The first radar detector 102 communicates with the first mobile communication device 114 via a first communication standard, such as the Bluetooth communication standard, the ZigBee communication standard, the WiFi communication standard, or any other communication standard. One skilled in the art will recognize that the first communication standard may include hard-wired and wireless communication and remain within the scope and spirit of the invention. Although specific communication standards may be identified for illustrative examples herein, one skilled in the art will recognize that other communication standards may be employed and remain within the scope and spirit of the invention. Similarly, the second radar detector 102 communicates with the second mobile communication device 116 via the first communication standard, such as the Bluetooth communication standard. In contrast to providing each of the radar detectors 102-104 with the capability to communicate via a wide area communication network, which may be complicated and cost prohibitive, providing each of the radar detectors 102-104 with the capability to communicate via the Bluetooth communication standard or other near-field communication standard may be easy and relatively inexpensive. Furthermore, many mobile communication devices 114-116 are either already provided with Bluetooth or other communication capabilities, or may be easily and relatively inexpensively upgraded to provide Bluetooth or other communication capabilities.

In some embodiments, the communication capabilities of radar detectors 102-104 and mobile communication devices 114-116 may be utilized to automatically execute the system and/or method in each of radar detectors 102-104 and mobile communication devices 114-116 when they are within a certain range, such as the communication range of the first communication standard. For example, radar detector 102 and mobile communication device 114 may contain paired radio frequency identification (“RFID”) components. When the range between radar detector 102 and mobile communication device 114 is within the RFID signal range, the RFID components cause an application within mobile communication device 114 to automatically execute the system and/or method. For example, once the radar detector 102 and mobile communication device 114 are within range of one another, the devices could “pair” via the Bluetooth standard. As one skilled in the art will recognize, the communication capabilities may be used to automatically execute all or portions of the system and/or method in radar detectors 102-104 and/or mobile communication devices 114-116 and remain within the scope and spirit of the invention. In addition, one skilled in the art will recognize that the communication capabilities may be used to permit, preclude or and/modify other operations of radar detectors 102-104 and/or mobile communication devices 114-116 and remain within the scope and spirit of the invention.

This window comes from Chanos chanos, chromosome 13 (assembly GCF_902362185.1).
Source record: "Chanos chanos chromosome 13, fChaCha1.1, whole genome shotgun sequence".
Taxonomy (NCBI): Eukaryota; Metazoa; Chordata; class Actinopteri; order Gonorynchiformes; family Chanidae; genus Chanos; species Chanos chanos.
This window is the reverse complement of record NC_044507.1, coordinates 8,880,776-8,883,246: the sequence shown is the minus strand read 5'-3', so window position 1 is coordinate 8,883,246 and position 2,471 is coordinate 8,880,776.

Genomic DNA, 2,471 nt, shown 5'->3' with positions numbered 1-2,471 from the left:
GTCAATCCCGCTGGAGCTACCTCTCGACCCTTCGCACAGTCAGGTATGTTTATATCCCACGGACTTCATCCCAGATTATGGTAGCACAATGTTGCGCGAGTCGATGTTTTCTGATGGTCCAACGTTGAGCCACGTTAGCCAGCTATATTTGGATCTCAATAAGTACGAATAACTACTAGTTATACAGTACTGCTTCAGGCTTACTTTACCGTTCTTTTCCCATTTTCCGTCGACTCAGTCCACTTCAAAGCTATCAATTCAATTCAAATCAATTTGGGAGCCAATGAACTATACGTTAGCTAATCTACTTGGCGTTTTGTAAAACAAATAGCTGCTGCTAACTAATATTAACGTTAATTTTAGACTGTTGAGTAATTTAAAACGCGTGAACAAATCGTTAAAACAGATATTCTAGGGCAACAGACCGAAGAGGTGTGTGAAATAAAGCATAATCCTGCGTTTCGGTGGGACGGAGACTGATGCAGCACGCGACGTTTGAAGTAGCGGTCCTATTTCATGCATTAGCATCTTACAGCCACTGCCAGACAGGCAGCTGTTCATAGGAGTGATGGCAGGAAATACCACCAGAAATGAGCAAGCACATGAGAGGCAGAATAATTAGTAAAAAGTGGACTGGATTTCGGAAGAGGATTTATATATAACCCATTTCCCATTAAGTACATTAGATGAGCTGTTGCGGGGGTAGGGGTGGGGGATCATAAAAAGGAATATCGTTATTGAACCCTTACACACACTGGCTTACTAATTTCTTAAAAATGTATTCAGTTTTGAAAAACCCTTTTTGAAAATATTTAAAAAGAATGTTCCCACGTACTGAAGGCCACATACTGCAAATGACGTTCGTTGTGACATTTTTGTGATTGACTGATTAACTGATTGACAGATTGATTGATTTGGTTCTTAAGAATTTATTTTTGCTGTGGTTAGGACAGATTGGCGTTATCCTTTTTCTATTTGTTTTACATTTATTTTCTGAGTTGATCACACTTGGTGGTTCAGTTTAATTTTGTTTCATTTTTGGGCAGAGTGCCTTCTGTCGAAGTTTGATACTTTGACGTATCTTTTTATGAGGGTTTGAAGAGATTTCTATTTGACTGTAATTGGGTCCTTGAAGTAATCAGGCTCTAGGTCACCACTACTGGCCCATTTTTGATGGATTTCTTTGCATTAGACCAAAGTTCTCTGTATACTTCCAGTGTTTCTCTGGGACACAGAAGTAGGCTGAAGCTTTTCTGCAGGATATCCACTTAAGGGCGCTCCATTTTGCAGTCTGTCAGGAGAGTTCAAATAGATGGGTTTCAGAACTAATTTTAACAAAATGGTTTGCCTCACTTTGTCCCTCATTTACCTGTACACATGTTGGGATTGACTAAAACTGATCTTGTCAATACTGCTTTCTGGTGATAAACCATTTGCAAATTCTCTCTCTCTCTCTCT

Each of the mobile communication devices 114-116 has its own user interface with which a user may already be familiar with using. In contrast, a user who recently purchased a typical radar detector may not become completely familiar with the new and potentially unfamiliar radar detector interface. This mobile communication device interface, which is distinct and separate from the user interface of any radar detector, may be much larger than the user interface of typical radar detectors. The mobile communication device user interface may be capable of displaying significantly more information than typical radar detectors can display, such as a navigation map that depicts various road segments and their corresponding predicted alert levels, as illustrated in FIG. 2 and discussed below. The mobile communication device user interface may also display a history of specific types of detected electromagnetic signals, such as the specific types of electromagnetic signals detected along a driven route.

The user interface of the mobile communication devices 114-116 may improve the aesthetic layout and informative presentation of data in a safe to utilize manner. The user interface may also display alerts based on various levels, such as a probability that a detected signal is a law enforcement speed monitoring signal, or levels of alerts based on colors, such as the range that includes yellow, yellow-orange, orange, orange-red, and red, or any other color scheme. In contrast to typical radar detectors that may be restricted to using a limited number of colors to depict various levels of alerts, the mobile communication device interface may be capable of displaying a virtually unlimited number of colors in the color spectrum. The user may select any color to be displayed by the user interface for each type of alert and/or to correspond with alert levels. Furthermore, the user interface may also display virtually any amounts of additional information, such as a compass heading and a calculation of the speed of the user's vehicle.

The user interface of the first mobile communication device 114 also enables the user of the first mobile communication device 114 to more easily enter user input to customize the operation of the first radar detector 102 without the need to utilize a user interface physically attached to or part of first radar detector 102. For example, the user may use the user interface of the first mobile communication device 114 to manage radar events on an interactive map, such as removing alerts that the user knows are false alerts and acknowledging alerts that the user knows are valid alerts via a mobile phone touch screen. Furthermore, the present invention may include one or more additional safety features, such as the ability to prevent or limit the ability to manage the system while the vehicle is in motion.